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Leading the charge with Game Changing Supercapacitors

Posted By Graphene Council, Tuesday, April 7, 2020
Working closely with the University of Manchester, First Graphene Ltd. has developed high performing materials for the manufacture of Game Changing Supercapacitors.

First Graphene were quick to recognise the potential of the technology for the manufacture of high-performing supercapacitor devices. The company also realised that the materials could be manufactured using their existing graphene manufacturing capabilities and a worldwide, exclusive licence agreement was signed in September 2019.

The need for a Game Changing Supercapacitors has been confirmed by end-users in the aerospace, marine engineering, electric vehicle and utility storage sectors. The company continues to receive regular enquiries from end-users in these sectors.

The materials were first isolated in the research teams of Professor Robert Dryfe and Professor Ian Kinloch at the University of Manchester.

Prof. Robert Dryfe comments "Our research has developed a route to produce state-of-the-art materials, combining the attractive properties of graphene materials and metal oxides. The initial work showed that these materials could have significant applications in energy storage”.

Our global appetite for energy continues to grow at an alarming rate, driven by population growth, increasing urbanisation and improving standards of living.

At the same time, the environmental imperative to reduce the carbon emissions associated with energy consumption is driving changes in the way we make, distribute and use energy. Traditional carbon dioxide (CO2)-generating energy sources are being replaced by cleaner, renewable sources. For these greener energy sources to be effective, a new generation of energy storage and distribution is required.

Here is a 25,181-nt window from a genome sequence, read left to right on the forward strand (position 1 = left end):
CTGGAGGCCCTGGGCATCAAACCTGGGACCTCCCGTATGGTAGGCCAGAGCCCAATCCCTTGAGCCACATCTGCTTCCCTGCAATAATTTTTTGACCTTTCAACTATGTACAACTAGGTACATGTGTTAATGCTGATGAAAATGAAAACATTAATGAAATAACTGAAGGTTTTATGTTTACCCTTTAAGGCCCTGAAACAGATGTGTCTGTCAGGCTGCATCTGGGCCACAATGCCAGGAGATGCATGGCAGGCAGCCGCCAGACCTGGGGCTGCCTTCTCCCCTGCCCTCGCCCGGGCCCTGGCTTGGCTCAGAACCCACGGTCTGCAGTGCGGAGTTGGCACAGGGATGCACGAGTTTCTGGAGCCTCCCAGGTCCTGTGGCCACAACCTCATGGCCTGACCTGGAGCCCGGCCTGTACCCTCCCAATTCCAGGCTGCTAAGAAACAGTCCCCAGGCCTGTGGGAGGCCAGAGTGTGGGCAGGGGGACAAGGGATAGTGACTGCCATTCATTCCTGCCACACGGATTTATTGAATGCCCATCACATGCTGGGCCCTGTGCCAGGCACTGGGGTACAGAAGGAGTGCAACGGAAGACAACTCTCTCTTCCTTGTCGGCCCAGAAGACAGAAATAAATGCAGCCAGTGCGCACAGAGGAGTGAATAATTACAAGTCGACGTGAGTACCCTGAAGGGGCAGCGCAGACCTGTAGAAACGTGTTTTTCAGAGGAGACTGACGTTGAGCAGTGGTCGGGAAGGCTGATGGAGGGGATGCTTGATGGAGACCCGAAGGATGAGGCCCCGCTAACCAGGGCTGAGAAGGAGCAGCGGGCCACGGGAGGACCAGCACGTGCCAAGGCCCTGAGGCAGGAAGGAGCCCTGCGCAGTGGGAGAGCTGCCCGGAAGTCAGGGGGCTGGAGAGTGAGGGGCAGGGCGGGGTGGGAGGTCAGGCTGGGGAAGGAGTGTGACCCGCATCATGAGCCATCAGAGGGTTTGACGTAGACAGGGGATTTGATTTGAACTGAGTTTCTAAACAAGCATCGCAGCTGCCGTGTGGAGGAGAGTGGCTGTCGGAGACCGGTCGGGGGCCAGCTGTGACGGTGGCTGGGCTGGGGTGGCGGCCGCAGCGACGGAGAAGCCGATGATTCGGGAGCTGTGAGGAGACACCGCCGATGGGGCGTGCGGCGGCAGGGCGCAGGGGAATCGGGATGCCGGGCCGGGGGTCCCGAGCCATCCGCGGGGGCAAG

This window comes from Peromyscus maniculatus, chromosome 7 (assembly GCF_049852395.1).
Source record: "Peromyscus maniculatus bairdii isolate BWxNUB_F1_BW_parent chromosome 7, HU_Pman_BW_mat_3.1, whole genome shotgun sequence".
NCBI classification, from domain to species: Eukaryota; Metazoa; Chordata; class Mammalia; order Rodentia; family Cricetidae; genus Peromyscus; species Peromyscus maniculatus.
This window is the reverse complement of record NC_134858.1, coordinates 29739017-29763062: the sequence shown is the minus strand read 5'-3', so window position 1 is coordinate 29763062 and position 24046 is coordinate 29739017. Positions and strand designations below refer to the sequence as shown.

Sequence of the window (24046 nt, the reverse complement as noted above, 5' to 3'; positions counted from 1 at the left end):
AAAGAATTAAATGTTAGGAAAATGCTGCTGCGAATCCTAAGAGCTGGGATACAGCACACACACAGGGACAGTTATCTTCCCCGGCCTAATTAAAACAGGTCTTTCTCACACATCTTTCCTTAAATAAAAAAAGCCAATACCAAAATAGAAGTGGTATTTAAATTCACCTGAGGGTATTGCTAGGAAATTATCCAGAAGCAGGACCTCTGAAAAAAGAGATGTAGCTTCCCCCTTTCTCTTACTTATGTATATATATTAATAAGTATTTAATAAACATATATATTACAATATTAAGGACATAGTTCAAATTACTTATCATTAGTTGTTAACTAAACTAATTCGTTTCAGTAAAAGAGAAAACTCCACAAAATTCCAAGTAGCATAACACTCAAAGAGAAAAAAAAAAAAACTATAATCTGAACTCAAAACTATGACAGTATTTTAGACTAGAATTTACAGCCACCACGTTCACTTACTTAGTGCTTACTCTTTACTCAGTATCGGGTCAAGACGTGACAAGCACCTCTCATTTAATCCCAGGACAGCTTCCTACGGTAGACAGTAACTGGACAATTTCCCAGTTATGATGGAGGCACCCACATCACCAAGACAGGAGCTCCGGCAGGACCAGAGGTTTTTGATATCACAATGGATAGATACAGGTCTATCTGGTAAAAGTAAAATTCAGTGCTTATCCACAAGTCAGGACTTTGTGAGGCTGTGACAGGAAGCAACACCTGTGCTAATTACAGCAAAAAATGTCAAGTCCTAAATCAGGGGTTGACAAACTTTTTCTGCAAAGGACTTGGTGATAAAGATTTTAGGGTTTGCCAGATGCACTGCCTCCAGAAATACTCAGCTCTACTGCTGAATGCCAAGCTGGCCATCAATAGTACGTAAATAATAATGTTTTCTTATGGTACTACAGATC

Chemical batteries such as lithium ion have achieved widespread adoption for energy storage across industry sectors, such as mobile devices and electric vehicles as they offer high power-density, mobility and multiple charges. Even lithium ion batteries have not reached full adoption in high-volume industries where high cost, high weight, range anxiety and long charging times are concerns.

Supercapacitors are being evaluated as an alternative and complementary energy storage device that offer high power-density and short charging times. They are already used in laptops, actuators and some electric vehicles. When combined with lithium-ion batteries the supercapacitor enables higher power charging and discharging and the use of a lighter, lower cost Li-ion battery.

It is clear that industry needs Game Changing Supercapacitor storage devices with high energy density and high-power density. The devices must have rapid and safe charging through multiple cycles.

The new supercapacitor materials were first isolated at the university by Professor Robert Dryfe and Professor Ian Kinloch. By extending their work on the electrochemical manufacture of graphene materials they were able to synthesise graphene materials decorated with metal oxide nanostructures that show great promise for high performing supercapacitor devices, materials with very high capacitance of up to 500 Farads/gram were isolated which outperform existing materials[1].

First Graphene Ltd. is a Tier 1 partner in the Graphene Engineering and Innovation Centre at the University of Manchester and have an excellent working relationship with the academic groups at the University.

Andy Goodwin, Chief Technology Officer of First Graphene Ltd., remembers “In a presentation by Professor Kinloch our attention was drawn to these high value hybrid-graphene materials and it was clear that the materials could be manufactured by a process that we already operated at tonnage scale. We started licence negotiations immediately.”

Since the licence agreement was concluded the technology has benefitted from UK government support through an EPSRC (Engineering and Physical Sciences Council) project to transfer the technology from the University laboratories to First Graphene laboratories. This project has been very successful and has demonstrated that the metal oxide decorated graphenes can be rapidly scaled to multi-kilogrammanufacture. The project will conclude in the next few months when further results will be published.